Saturday, July 23, 2011

My Response to the Violence in Norway

Where to begin, when this has no actual beginning but for my own slow realization that the world can be a terrible place, full of grief and horror and pointlessness? Of course it contains other parts, but the informed world has been once again shaken by an act of violence perpetrated upon a defenseless and unexpecting group of human beings, who contained the hopes of their families and who were loved, and for all purposes, innocent--an act certainly small in the grand scheme of things but crushing for all who were touched by it.

This is not a eulogy but rather hopefully a lens by which I hope we would all intensify self-scrutiny. 

I was on a plane the other day, and without being asked a man offered to give up his seat in the front so I could sit next to my partner. To get to it, however, I had to travel opposite the flow of other travelers to their seats. The seats being only three across, the dimensions of the plane barely allowed for comfortable seating much less a two-way path down the aisle. The young man I faced in front of me was sympathetic, apologetic even, for being unable to step aside to let me pass so as to get only three rows further, as the seats were full all around us and there were a few people stacked behind him. The woman directly behind him, however, was worrying angrily aloud about me, saying, "What is she doing? We can't go back! What is wrong with her?" as if what I was asking was equivalent to flying the plane into a tornado. I understood the small fix my reversal was causing, but the complete negativity which she responded was ridiculous to me. Within fifteen seconds the man in front of me said, "Wait, everyone's backing up now, you can pass," and he smiled and then apologized again for the process being so difficult, though of course he was not in the least at fault, and I felt bad for causing any stress. After I took my seat, Brooks said, "Did you hear what that woman was saying?" It was a small incident, but odd and surprising due to her refusal to see other options in the most simple of circumstances. How was she when she faced real challenges, or when people truly needed her help?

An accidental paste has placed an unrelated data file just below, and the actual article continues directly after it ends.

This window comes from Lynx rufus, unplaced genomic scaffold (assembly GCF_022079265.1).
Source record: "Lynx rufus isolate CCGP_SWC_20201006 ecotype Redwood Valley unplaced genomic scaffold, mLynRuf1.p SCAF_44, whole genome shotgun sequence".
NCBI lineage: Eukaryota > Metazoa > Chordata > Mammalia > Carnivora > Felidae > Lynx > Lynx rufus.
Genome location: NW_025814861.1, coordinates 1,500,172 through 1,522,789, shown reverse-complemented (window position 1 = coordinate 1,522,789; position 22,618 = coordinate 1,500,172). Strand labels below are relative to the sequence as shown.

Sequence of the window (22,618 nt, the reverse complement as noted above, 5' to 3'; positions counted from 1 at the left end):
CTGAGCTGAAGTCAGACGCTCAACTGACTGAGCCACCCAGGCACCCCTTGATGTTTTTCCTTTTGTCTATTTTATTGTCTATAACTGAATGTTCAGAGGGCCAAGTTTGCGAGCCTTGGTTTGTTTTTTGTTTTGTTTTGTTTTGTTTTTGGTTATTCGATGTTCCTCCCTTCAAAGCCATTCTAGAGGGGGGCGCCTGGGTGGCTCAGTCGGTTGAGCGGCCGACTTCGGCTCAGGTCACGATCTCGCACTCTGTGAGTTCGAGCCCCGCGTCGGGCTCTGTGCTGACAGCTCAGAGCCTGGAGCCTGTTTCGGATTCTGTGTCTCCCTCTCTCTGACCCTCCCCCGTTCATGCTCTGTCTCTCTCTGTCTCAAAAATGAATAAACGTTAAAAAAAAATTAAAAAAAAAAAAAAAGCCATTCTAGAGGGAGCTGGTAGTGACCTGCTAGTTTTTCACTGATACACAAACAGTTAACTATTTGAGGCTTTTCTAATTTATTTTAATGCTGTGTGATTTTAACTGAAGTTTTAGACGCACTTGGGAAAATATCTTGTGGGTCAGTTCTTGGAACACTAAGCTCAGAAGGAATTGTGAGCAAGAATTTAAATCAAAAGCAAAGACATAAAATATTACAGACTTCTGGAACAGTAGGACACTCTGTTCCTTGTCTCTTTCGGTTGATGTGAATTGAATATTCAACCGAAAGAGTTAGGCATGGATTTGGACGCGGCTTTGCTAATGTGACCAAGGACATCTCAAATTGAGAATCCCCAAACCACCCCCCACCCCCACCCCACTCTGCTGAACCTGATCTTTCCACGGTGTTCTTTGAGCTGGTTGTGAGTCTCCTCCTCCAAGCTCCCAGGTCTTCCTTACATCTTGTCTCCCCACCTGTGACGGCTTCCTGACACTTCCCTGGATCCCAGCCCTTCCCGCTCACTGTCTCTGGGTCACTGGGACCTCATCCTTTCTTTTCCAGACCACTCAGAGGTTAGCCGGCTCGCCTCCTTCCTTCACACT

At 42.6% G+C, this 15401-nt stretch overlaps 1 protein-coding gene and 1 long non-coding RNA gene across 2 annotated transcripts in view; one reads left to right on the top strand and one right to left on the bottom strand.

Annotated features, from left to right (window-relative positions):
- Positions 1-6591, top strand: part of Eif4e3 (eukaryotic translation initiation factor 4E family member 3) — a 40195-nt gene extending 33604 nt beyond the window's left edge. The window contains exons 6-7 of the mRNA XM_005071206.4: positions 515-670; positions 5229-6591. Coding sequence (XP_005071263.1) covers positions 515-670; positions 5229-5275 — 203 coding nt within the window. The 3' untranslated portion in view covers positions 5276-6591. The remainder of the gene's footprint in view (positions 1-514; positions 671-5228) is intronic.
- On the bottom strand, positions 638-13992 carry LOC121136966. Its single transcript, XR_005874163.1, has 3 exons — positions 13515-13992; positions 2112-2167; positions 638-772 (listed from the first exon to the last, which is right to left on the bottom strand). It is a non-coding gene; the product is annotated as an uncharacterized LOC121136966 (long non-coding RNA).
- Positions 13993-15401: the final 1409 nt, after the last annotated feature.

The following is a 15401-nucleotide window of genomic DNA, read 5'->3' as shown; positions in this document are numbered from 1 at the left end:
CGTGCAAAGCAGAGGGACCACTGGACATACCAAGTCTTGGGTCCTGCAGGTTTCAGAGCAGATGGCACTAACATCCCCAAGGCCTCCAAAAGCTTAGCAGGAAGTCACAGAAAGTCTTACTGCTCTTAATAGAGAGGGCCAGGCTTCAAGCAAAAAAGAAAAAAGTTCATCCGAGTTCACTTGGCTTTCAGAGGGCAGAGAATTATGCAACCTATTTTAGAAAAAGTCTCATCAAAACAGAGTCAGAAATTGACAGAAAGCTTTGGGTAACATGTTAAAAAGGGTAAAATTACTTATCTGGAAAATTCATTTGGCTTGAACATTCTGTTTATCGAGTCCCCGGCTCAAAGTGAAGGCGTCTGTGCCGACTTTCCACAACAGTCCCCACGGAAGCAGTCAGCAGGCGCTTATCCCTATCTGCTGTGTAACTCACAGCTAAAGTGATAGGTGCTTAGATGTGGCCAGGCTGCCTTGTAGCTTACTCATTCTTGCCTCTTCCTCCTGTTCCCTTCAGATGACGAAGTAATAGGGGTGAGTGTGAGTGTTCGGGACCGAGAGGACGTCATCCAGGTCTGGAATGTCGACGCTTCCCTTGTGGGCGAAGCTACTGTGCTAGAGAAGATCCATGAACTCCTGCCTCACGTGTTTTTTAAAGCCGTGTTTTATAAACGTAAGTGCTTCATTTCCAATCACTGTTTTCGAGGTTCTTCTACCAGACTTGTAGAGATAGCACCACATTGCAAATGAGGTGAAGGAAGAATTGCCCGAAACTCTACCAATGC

So today the small, peaceful country of Norway is rocked by the deaths of almost 100 of its citizens, many of whom were only teenagers, away at a summer camp for kids of Labor Party youth. The Labor Party, Norway's largest and currently ruling political party, is known for its sympathies toward immigrants, those seeking political asylum from violence in their own countries, and for its social services.

The killer is a 32-year old man, Norwegian-born, and his purpose seemed to be to avenge the damage he saw as bred by the Labor Party, by which I mean the long-standing policies that tax those with more to serve those who have less.